Dissertation/Thesis Abstract

All the Single Ladies: How the Intersections of Race and Family Type Influence Health
by Carter, Cassandra G., Ph.D., State University of New York at Albany, 2016, 160; 10142600
Abstract (Summary)

Decreasing rates of marriage and the delay of motherhood or decision to forsake childbearing altogether are emergent trends in the United States. Historically, shifts in family composition have always been important, yet the increase in the number of unmarried and child-free adults is rarely acknowledged by health researchers. Race and family type will be used to investigate the health of Black and White unmarried, childless women (SWANS), using intersectional theory, the Social Determinants of Health, and the Sojourner Model. The frequencies of poor health outcomes are analyzed to determine if family type influences health outcomes, and if so, does this differ by race. Using secondary data from the 2010-2013 Integrated Health Interview Series (IHIS) and binary logistic regression, results indicate that the main independent variables of race and family types interact to differentiate health outcomes.

This work uncovers race as a master status for Black women. Black married childfree women have better health outcomes relative to Black SWANS, with the exception of self-rated health. Black married parents are less likely to report adverse health conditions than Black married childfree and SWANS. Among Whites, all family types are in poorer health, when compared to married parents.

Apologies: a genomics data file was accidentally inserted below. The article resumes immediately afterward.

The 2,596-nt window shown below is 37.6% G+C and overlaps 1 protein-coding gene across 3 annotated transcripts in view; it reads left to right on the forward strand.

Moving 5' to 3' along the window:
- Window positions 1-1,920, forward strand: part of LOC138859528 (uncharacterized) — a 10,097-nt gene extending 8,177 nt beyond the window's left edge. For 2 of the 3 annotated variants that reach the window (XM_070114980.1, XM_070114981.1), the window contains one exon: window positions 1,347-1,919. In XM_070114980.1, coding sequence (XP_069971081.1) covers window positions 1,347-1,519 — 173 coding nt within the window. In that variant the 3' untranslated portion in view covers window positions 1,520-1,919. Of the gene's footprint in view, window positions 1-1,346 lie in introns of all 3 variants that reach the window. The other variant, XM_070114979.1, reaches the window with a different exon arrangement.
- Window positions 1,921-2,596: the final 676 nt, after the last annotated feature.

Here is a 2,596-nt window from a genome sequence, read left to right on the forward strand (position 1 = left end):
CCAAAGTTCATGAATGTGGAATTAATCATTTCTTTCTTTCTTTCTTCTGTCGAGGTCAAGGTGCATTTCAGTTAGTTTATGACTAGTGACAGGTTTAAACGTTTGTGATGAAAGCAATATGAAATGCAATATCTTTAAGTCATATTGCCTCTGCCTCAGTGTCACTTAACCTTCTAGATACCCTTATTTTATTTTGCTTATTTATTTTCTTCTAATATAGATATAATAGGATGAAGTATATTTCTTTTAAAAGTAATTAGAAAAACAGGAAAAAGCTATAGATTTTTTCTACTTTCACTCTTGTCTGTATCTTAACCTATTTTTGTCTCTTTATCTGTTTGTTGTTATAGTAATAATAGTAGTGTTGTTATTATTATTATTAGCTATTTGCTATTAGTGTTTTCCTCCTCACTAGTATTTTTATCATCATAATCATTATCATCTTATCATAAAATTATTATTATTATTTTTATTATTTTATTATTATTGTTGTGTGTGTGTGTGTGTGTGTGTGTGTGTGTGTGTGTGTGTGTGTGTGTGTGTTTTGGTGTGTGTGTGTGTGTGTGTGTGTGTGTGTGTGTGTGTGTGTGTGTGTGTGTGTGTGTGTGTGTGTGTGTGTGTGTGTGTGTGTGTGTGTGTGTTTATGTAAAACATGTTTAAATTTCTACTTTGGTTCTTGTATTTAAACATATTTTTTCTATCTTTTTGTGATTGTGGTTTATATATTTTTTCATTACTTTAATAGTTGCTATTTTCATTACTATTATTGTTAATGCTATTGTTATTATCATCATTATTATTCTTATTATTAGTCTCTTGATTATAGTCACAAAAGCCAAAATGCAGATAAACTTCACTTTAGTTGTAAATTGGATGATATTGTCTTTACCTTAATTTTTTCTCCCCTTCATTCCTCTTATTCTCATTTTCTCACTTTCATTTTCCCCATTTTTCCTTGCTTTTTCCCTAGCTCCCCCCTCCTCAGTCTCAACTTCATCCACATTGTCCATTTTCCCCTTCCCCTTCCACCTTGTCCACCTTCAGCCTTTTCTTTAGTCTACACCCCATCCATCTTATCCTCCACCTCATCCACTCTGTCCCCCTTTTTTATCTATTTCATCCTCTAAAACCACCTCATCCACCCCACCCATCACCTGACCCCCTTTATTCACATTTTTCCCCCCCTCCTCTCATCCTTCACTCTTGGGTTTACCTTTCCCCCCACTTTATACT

Notably, both Black and White SWANS experience the lowest rates of poor emotional health. These findings persist despite adjusting for demographic and socio-economic characteristics that are known to influence health. The analysis further underscores the importance of focusing on intra-racial variations in marriage and health and give added support to feminist arguments regarding the methodological and conceptual challenges to studying women who exist on the margins of society and Black women in general. Taken altogether, the results move toward an examination of health and family policies to identify areas for potential policy change and SWAN-advocacy.

Indexing (document details)
Advisor: Horton, Hayward D.
Commitee: Loscocco, Karyn, Spitize, Glenna, Strully, Kate
School: State University of New York at Albany
Department: Sociology
School Location: United States -- New York
Source: DAI-A 78/01(E), Dissertation Abstracts International
Source Type: DISSERTATION
Subjects: Sociology, Gender studies
Keywords: Black women, Family type, Gender, Health, Race, Swans
Publication Number: 10142600
ISBN: 978-1-339-97884-0
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